If I am contributing to the monthly utility bill, eating food, and utilizing a room that they could have rented out, I think it is only fair that I pay my share. My folks are paying for the monthly mortgage and groceries, so it is not like they are skipping out on paying their part of living expense.

2. Teaches me to live realistically.

Because I am paying rent already, my monthly expenditures already have a buffer for rent. If I were to move out, it would not be as much as a shock to my budget as not having paid it at all. I am use to living with a certain amount of disposable income after basic needs are accounted for.

All in all, there is a sense of pride of being independent and self-reliant because of my own finances.

Why I manually input my expenses.

Mint. Adaptu. HelloWallet. All great budget and spending apps.

But.

I will still keep all my physical receipts, manually input my expenses, and plan out my budget through the good ole Excel spreadsheet.

Why though? Why make an extra step in your weekly routine to do book-keeping?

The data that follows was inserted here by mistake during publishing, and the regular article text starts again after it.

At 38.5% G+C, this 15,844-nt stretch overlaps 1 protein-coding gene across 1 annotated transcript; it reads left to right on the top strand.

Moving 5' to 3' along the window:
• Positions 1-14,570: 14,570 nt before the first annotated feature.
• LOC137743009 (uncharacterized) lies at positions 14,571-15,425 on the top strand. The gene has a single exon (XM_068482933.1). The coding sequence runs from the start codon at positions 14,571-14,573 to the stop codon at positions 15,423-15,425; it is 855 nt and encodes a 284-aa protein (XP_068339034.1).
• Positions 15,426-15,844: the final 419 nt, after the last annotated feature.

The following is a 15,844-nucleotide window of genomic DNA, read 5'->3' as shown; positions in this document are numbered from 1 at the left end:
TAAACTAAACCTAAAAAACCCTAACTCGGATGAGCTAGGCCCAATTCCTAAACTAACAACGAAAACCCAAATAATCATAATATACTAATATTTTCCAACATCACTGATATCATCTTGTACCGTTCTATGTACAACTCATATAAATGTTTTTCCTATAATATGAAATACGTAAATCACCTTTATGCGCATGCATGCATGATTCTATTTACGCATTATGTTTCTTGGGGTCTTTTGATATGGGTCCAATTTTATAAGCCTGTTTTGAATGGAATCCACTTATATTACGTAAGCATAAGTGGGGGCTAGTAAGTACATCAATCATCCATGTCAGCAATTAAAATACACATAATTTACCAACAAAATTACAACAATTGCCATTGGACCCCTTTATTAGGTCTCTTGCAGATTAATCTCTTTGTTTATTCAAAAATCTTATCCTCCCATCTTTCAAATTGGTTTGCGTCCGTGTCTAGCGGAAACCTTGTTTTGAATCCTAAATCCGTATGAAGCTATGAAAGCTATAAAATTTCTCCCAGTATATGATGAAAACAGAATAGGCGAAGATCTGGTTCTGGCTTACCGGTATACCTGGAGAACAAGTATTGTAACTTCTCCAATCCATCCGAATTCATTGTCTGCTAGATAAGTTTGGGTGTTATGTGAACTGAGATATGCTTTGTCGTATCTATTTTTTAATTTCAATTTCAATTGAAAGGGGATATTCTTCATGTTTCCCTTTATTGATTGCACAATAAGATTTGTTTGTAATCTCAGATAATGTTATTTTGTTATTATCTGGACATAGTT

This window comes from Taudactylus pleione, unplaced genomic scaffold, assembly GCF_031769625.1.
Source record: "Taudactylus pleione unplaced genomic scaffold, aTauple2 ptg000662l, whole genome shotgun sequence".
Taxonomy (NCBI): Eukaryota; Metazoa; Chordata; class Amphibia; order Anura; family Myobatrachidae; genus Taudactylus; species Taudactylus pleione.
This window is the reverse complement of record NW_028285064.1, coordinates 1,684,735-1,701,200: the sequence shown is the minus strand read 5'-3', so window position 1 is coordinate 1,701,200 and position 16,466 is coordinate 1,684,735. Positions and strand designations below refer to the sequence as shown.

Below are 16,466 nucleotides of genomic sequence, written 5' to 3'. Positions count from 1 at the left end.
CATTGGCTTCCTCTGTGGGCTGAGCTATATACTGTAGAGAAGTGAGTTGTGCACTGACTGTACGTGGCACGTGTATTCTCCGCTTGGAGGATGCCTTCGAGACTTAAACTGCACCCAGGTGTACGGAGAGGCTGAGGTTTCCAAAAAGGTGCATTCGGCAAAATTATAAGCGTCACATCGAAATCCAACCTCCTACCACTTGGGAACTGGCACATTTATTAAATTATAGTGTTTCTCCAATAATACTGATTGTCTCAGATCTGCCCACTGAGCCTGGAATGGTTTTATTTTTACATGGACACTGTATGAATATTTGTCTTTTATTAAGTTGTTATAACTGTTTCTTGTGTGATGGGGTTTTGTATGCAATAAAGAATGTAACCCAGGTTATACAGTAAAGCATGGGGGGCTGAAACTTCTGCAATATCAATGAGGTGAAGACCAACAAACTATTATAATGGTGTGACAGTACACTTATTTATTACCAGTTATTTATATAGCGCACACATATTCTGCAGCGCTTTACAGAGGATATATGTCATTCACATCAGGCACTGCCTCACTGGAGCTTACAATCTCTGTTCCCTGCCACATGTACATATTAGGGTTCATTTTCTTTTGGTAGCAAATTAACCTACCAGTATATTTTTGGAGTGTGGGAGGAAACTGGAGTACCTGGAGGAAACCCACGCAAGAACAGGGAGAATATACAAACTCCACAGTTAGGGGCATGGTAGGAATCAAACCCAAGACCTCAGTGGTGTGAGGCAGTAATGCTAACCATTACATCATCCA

Because I want to literally be hands-on with my money when I keep tapping my cards. Apps are great because they compile everything for you in a nice diagram to see where you are spending the most. However, when handling receipts and logging it in individually yourself, this truly gives you the pain of how every little purchase adds up.

When everything becomes digitized, it is much easier to be disconnected from your cash flow. Looking at every receipt from my purchases that week forces me to revisit regretful purchasing decisions and think before another impulse buy. Editing my spreadsheet keeps personal finance top-of-mind, and prevents me from having a passive attitude towards it.